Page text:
Kenya Airways Monday announced the resumption of flights to Kinshasa after an employee who had been detained there was released.

KQ Chief Executive Officer Allan Kilavuka reiterated their staff are innocent in the saga that led to the suspension of flights to the Democratic Republic of Congo.

“We want to reiterate that our employees are innocent and were only carrying out their duties in strict adherence to the laid-out procedures. We stand by their innocence and will continue to support them.”

“With the necessary ground support in place, we are pleased to announce that Kenya Airways will resume flights to Kinshasa on 8 May 2024. We look forward to serving our valued customers once again,” he said.

The suspension of the flights to DRC had badly affected many operations in the country.

The Kenya Airways employee who had been detained by the Democratic Republic of Congo Military Intelligence Unit was finally freed on Monday after a two-week detention.

Foreign Affairs Principal Secretary Korir Sing’oei made the announcement Monday evening after negotiations.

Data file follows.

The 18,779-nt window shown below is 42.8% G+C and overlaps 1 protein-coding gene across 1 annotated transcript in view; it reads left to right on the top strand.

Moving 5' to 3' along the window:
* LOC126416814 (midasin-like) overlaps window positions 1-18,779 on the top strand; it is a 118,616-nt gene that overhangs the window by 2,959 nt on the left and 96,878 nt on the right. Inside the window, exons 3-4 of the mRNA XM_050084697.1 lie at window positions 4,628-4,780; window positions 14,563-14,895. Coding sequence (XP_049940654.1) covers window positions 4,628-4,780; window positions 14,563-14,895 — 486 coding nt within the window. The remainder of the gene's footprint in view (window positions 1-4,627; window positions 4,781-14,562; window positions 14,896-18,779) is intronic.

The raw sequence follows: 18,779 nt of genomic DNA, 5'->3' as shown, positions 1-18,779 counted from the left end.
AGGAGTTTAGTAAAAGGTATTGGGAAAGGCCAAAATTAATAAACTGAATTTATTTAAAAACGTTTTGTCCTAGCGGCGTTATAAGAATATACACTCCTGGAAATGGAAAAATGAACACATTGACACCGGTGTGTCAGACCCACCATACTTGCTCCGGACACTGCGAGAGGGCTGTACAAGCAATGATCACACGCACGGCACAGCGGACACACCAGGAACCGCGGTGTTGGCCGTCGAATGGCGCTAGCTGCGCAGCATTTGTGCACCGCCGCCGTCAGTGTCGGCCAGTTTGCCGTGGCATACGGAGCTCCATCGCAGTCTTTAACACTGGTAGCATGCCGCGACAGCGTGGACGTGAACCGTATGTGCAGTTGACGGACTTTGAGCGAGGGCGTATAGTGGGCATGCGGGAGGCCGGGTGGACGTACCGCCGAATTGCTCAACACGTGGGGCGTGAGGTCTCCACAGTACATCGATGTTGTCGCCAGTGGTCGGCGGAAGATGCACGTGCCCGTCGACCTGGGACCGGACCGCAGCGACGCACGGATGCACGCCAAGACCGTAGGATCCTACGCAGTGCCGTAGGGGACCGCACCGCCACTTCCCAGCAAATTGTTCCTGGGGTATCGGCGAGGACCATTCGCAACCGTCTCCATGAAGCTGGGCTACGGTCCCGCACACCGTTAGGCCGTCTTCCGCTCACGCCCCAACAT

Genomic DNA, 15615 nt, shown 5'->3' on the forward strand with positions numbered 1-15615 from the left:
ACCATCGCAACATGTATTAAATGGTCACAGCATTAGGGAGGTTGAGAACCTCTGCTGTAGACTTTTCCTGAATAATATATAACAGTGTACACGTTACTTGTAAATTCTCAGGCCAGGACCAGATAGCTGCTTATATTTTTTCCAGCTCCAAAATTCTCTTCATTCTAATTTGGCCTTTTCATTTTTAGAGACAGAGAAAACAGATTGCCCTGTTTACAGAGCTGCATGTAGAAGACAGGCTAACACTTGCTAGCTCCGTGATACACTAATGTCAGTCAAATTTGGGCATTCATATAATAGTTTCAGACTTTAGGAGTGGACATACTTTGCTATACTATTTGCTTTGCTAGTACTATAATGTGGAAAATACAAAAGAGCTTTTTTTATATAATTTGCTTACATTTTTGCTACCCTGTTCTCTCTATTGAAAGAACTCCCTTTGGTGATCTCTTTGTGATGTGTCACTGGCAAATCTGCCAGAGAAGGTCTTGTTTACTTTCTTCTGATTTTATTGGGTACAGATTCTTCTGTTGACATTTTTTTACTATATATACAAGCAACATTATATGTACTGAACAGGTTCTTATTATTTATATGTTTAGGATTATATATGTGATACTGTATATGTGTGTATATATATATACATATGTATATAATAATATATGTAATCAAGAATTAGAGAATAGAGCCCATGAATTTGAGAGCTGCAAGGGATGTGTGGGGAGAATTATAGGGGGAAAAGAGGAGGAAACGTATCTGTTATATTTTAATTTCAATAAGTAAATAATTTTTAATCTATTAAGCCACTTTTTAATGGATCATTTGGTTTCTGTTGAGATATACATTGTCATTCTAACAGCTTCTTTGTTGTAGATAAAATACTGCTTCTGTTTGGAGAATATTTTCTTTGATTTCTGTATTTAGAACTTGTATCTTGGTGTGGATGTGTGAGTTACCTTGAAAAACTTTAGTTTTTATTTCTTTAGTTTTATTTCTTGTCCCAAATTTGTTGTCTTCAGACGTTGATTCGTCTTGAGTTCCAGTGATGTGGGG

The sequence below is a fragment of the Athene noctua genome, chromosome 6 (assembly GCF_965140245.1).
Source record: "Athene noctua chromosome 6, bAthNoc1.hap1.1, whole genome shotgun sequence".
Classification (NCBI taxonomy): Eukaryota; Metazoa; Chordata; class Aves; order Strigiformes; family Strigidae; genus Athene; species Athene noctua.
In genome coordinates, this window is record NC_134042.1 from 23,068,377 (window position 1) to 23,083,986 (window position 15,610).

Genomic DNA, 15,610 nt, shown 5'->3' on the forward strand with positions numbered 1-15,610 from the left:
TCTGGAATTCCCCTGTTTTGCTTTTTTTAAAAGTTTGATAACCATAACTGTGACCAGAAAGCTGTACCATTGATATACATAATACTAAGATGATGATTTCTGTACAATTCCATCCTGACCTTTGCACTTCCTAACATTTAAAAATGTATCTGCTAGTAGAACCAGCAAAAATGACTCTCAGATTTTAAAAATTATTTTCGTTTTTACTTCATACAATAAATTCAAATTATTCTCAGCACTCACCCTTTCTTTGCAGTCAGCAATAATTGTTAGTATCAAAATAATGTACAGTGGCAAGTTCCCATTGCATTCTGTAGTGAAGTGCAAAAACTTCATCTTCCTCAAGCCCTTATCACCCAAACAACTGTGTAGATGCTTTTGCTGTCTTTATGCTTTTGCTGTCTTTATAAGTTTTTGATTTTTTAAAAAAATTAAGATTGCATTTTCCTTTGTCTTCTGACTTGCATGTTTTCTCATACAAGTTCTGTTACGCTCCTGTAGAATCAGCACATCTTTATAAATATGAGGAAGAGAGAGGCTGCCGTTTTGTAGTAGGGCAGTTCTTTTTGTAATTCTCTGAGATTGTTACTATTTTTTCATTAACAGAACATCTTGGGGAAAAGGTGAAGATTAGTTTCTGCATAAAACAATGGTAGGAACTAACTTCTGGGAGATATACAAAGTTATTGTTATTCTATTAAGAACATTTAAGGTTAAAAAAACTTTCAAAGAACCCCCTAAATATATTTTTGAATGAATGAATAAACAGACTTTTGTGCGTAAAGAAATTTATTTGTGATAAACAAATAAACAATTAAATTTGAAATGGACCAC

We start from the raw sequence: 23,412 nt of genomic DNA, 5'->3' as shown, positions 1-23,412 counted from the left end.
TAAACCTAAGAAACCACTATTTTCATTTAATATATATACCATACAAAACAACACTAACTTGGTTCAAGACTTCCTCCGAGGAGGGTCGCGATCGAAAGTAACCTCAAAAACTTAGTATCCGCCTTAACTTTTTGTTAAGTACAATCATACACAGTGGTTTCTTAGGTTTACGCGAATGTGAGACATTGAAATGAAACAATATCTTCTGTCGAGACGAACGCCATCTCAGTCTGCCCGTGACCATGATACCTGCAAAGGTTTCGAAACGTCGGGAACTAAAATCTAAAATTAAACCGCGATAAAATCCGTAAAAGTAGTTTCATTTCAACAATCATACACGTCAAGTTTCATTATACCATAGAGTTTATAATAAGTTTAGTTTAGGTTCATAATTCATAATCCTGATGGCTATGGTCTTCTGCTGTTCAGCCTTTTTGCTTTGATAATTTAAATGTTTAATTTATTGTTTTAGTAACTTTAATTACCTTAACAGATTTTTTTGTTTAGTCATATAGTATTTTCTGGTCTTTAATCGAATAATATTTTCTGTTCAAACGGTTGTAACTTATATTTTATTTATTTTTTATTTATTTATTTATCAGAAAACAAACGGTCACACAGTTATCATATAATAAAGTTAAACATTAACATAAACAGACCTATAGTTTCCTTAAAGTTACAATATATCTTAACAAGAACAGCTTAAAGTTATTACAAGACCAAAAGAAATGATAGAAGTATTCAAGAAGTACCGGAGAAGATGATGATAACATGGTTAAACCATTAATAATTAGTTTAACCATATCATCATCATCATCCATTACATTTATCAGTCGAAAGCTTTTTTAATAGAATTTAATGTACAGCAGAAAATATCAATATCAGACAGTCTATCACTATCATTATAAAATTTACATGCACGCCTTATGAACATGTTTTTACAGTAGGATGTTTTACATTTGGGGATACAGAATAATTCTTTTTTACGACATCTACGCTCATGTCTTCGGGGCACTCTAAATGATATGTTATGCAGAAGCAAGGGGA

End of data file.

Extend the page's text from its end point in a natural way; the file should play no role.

According to the PS, Lydia Mbotela, a KQ manager working in the DRC, was released after negotiations facilitated by Kenya’s Military Attaché and Charge d’affaires.

“Deeply grateful to inform that Lydia Mbotela, KQ Manager in DRC, has just been released by the authorities in Kinshasa,” Sing’oei wrote on social platform X on Monday.

“I commend the team at our Mission: our Military Attaché, the FRO and the Charge d’affaires, for this incredible work of negotiating our compatriot’s release.”

Kilavuka said the two were apprehended by the Military Intelligence Unit in Kinshasa for “missing customs documentation on valuable cargo.”

Kilavuka, on the other hand, faulted Kinshasa authorities for arresting the duo, claiming that they were being held in violation of a court order and that the cargo in question had not been uplifted or accepted by KQ.

As the situation deteriorated, KQ suspended its flights to Kinshasha, stating in a statement that it was unable to provide its services effectively without its employees.

The KQ boss thanked the Ministry of Foreign Affairs staff led by Prime Cabinet Secretary Musalia Mudavadi for the release.

It has emerged the borne of contention was about USD8 million that was to be flown to Kenya from DRC, according to investigators.

The money belonged to a bank.

But the money allegedly went missing from the airport before it could be admitted into the airline as cargo and before the military officials arrived.

This prompted the move to detain the two workers.

Kinshasa gave in to the demands to release the workers before the flights were resumed even as the investigations into the claims went on.

The security officials there suspected the money was being used to fund resurgence there.

SourceThe Star.   

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